To call Pokémon GO the most downloaded mobile game ever on any platform would be doing its creator Niantic Labs a grave disservice. The wildly popular augmented reality game has had more downloads in the first seven days of its launch than any other mobile app at a similar stage. What's even more remarkable is that the game isn't even officially available everywhere around the world yet. Having said that though, die-hard Pokémon GO fans in those regions where the game isn't accessible on Google Play, continue to sideload it by downloading the APK file from many Android file-hosting sites on the net. While security researchers have warned against hacked Pokémon GO APKs that reportedly come with a malicious remote access tool (RAT) called 'DroidJack', such warnings have, by all accounts, failed to dampen the spirits of Pokémon GO aficionados in most regions around the world.
As more people start taking a liking towards the game, reports have even claimed that some have been giving up their jobs in order to search for Pokémon full time. A recent report even indicated that a New York resident has already established himself as the ultimate 'Pokemaster' by catching all 142 Pokémon that one can realistically hope to find in the U.S. However, even as everybody you know seems to be spending hours chasing virtual creatures in the real world, the man credited as being the brains behind the app that has now transcended the gaming niche and become a pop-culture phenomenon, is apparently yet to master the game himself.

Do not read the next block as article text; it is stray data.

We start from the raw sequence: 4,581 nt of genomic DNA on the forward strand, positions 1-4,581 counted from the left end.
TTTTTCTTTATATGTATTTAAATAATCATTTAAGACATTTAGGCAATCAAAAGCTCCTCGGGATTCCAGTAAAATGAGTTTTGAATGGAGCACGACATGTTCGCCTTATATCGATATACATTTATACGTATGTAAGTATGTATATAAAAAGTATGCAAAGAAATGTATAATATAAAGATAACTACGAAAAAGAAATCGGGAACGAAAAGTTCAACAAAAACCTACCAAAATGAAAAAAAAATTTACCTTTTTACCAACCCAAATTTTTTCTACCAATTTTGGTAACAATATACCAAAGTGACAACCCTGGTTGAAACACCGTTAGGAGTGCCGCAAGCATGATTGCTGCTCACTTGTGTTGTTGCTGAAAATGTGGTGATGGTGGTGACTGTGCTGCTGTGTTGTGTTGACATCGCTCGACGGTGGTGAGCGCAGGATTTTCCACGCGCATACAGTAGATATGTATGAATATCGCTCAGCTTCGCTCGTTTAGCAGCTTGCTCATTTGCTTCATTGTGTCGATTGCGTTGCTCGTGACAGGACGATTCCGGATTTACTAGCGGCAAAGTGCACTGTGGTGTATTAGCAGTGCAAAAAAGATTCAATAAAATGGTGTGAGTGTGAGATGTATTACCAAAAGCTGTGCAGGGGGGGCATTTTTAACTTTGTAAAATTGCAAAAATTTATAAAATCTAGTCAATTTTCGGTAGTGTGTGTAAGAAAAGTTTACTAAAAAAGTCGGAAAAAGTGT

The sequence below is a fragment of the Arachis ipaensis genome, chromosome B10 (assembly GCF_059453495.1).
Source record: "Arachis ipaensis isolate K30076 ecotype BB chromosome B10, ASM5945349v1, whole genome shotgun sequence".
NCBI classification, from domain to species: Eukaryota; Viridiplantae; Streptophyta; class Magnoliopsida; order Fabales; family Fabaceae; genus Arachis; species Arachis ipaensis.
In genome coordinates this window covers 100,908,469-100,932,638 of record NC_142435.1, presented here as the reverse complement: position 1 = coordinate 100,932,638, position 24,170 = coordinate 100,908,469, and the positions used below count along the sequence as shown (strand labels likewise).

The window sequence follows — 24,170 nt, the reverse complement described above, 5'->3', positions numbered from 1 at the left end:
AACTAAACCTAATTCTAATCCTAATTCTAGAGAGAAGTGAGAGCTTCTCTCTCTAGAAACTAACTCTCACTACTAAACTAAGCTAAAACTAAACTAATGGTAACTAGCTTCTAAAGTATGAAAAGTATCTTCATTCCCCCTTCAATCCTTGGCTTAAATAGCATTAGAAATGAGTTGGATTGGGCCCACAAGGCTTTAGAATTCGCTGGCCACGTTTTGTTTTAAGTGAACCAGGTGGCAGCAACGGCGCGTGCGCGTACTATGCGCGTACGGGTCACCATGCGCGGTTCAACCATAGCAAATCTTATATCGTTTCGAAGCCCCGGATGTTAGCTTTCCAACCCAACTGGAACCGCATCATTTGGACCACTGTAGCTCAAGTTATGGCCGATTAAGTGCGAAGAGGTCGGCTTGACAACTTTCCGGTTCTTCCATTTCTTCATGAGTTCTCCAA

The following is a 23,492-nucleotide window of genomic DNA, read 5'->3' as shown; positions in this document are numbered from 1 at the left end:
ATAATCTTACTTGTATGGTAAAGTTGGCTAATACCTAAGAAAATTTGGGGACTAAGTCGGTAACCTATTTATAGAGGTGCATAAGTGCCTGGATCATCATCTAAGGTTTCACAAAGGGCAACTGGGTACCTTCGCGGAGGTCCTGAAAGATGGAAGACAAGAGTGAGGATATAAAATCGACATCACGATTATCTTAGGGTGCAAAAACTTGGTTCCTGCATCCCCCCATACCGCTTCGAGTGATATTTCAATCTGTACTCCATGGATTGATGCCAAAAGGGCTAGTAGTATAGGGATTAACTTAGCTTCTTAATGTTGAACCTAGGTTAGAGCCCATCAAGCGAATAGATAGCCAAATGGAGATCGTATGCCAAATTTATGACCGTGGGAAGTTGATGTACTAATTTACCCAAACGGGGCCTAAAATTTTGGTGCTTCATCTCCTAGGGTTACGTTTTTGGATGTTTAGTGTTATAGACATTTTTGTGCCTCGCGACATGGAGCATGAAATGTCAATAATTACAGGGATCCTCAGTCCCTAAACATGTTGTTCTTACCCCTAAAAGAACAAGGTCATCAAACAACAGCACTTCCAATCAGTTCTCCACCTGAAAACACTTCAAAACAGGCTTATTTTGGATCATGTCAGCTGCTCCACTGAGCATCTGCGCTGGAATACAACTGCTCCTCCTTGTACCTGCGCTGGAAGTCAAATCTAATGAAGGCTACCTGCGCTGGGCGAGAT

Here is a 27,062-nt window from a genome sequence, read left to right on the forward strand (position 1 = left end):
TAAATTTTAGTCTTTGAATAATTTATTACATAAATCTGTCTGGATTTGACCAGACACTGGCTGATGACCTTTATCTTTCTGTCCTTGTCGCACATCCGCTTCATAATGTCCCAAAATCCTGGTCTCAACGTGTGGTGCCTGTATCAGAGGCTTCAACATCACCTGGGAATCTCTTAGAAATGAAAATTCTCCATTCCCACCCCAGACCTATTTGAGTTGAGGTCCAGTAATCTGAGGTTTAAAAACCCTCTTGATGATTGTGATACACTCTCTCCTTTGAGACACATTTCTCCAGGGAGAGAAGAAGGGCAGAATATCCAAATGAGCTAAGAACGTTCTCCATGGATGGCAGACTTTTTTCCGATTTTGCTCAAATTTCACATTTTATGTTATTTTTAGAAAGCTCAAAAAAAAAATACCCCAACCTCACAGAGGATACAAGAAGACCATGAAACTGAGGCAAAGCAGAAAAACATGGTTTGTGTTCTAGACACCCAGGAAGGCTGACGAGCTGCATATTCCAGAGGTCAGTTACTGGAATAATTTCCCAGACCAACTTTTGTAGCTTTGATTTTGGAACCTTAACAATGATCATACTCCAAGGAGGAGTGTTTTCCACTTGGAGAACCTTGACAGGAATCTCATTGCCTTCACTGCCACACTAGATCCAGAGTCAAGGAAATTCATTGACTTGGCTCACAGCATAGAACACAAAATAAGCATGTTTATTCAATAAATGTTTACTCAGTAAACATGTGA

Mr. John Hanke, the CEO of Niantic Labs, is apparently still stuck at Level 5, according to an interview of his published by Forbes earlier today. That, however, doesn't necessarily mean that Mr. Hanke is uninterested in the game he helped create. The simple fact is that it has been a hectic couple of weeks for the man at the helm of affairs at the company responsible for the phenomenon. The game is already the number one free mobile app on any platform in 36 countries around the world, but such popularity brings its own set of problems. The game's built-in tracker has reportedly had several issues with it for days, and with the Niantic servers acting up occasionally under the heavy load, some have even claimed that the company intentionally turned off its radar functionality to ease the load on its servers. Evidently, Mr. Hanke has more pressing issues at hand in the real world rather than running after virtual critters.